On the heels of Mann’s work, this paper reckons what is gained from exploring photography of death with Jesus’s invitation to live “freely and lightly” (Matt. 11:30). What follows is an empathetic exploration of the journey to death acceptance — through the photographic works of Silverthorne, Van Der Zee, and Mann — as a reality of embodied life, so that followers of Christ might learn to follow Christ through death, that they might more fully experience life.
Roland Barthes: Death in Photography
In Barthes’s Camera Lucida, he articulates two distinct ways of engaging with, or finding meaning in, a photograph. The first is the studium: a viewer’s engagement with the cultural and technical implications of the photograph, and an overt intention of the photographer. Barthes’s second way of engaging with a photograph is through the photograph’s punctum, an emotionally grounded deeper meaning, which “provok[es] a more intense and personal reaction in the viewer.” It is there (conceptually, or metaphorically) and not there (literally), and only occurs to the viewer after they have walked away from the photograph, upon later reflection. The punctum brews within the viewer, connecting to their personal histories, experiences, longings, and losses. Not every photograph has a punctum impact on every viewer, but when a photograph “pricks” a viewer, that is the punctum at work.
The punctum is the hint of death itself, according to Barthes. He grounds the whole of photography itself in memento mori, if only the viewer lingers long enough to notice. Looking at photographs from the past, of people once fully alive, Barthes asserts “there is no need to represent a body in order for me to experience this vertigo of time defeated,” for it is clear that these people are the victims of time. Barthes continues, “[B]ecause each photograph always contains this imperious sign of my future death that each one, however attached it seems to be to the excited world of the living, challenges each of us, one by one, outside of any generality (but not outside of any transcendence).” Barthes is telling his readers that the memento mori in photography is an invitation into an individual transcendence that acknowledges one’s own death, not simply death in general. This is what makes the forthcoming photographs from Silverthorne, Van Der Zee, and Mann so deeply resonant. Not only do these photographs drip with the studium of death, but they lead viewers to reflect on their own mortality with a compassionate lens. This gentleness allows the punctum of mortality, limitation, and finitude to seep into the viewer’s soul.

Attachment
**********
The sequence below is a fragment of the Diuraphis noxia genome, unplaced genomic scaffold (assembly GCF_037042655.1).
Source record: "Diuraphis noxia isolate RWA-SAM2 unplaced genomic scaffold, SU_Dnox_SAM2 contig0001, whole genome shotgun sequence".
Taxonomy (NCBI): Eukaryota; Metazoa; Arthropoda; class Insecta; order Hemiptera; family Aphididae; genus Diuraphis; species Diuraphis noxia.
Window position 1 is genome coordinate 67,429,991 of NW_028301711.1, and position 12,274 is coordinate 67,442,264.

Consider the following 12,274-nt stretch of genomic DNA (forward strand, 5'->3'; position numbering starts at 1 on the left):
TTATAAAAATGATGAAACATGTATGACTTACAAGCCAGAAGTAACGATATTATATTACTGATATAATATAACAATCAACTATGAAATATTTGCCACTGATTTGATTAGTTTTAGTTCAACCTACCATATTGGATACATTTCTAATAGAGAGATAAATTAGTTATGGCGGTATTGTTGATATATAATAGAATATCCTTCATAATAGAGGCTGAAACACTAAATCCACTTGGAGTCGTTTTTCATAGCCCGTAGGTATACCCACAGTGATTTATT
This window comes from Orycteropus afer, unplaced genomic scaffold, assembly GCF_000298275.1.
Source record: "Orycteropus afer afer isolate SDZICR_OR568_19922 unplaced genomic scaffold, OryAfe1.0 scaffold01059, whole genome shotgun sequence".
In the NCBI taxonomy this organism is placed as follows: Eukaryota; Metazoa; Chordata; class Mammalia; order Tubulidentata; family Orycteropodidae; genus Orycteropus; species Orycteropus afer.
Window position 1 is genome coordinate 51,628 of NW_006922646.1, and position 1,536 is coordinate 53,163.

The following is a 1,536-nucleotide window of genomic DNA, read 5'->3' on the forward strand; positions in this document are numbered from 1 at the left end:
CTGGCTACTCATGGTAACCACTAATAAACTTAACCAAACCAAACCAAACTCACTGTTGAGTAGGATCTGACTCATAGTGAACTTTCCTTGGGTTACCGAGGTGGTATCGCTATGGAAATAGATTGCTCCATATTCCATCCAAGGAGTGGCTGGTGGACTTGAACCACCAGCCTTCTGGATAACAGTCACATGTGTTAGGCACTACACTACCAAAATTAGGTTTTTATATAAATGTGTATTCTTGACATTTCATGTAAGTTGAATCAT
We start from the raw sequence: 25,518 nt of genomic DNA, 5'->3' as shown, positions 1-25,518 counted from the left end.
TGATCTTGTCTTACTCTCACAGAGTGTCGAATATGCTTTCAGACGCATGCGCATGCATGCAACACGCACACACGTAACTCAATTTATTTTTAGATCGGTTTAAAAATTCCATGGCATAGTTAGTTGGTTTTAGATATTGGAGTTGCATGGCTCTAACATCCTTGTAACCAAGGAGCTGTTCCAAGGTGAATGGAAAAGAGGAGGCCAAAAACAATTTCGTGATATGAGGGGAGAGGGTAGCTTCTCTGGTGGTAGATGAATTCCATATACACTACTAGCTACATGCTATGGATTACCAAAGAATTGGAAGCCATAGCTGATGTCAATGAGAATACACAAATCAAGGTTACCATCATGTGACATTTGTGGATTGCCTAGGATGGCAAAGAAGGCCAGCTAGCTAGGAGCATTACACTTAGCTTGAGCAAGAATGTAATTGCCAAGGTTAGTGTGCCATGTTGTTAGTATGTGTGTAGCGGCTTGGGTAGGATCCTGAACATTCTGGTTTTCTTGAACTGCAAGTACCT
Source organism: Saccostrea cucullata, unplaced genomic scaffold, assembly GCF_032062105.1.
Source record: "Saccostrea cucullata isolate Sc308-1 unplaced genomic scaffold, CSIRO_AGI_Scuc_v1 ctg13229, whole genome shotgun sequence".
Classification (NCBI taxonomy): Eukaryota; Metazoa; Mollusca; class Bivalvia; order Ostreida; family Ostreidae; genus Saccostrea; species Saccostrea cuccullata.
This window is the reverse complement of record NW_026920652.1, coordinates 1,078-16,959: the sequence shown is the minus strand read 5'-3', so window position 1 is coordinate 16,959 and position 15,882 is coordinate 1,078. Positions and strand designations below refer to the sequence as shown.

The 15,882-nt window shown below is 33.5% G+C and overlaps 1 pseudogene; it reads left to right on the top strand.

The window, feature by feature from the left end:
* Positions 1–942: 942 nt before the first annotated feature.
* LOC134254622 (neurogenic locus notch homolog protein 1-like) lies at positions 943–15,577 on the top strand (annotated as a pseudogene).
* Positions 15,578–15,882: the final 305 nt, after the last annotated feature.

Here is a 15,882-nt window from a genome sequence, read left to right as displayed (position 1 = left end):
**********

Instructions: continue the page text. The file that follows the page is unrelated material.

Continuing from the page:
This is not to say viewers are unaware of their own impending death. The reality of death, however, has often not fully taken up residence in the Western consciousness. When confronted with a photograph of death, like the ones we will encounter shortly, what is implicit in all of photography becomes explicit and doubles down in both the act of the studium and the punctum. One might theorize why there are seemingly so few bodies of work around death. Not only is Western society squeamish around the topic in general, but when confronted with an actual, visible death, the discomfort can be unbearable. It may be miraculous that existing works received attention at all.
Some believe Barthes’s assertions about photography and its correlation to death is reductionistic and contrary to analytic thinking. In this critique they miss Barthes’s point entirely: photography is not a purely mechanical aesthetic that can be dissected and biopsied for meaning. The subjective experience of engaging with a photograph holds much of its meaning; that a photograph may be receptive to a number of subjective interpretations, to a number of individual punctum experiences, is its greatest gift. It creates a human connection between the photographed, the photographer, and the viewer. It binds them through their unique longings and losses; because of this it has the potential to foster and grow empathy. The shock of a photograph, compared to what one might call the punctum of say, an impressionist painting, is the mirror-like quality that reminds all people that only this present moment is certain — until it too passes.
Finally, Barthes notes, if religion goes the way of the rest of society and refuses to look squarely at death as it more commonly used to (and as much of evangelical Christianity seems to have done), death must surface somewhere — and perhaps the photograph is no worse a place for it to do so. Photographer Jeffrey Silverthorne agrees.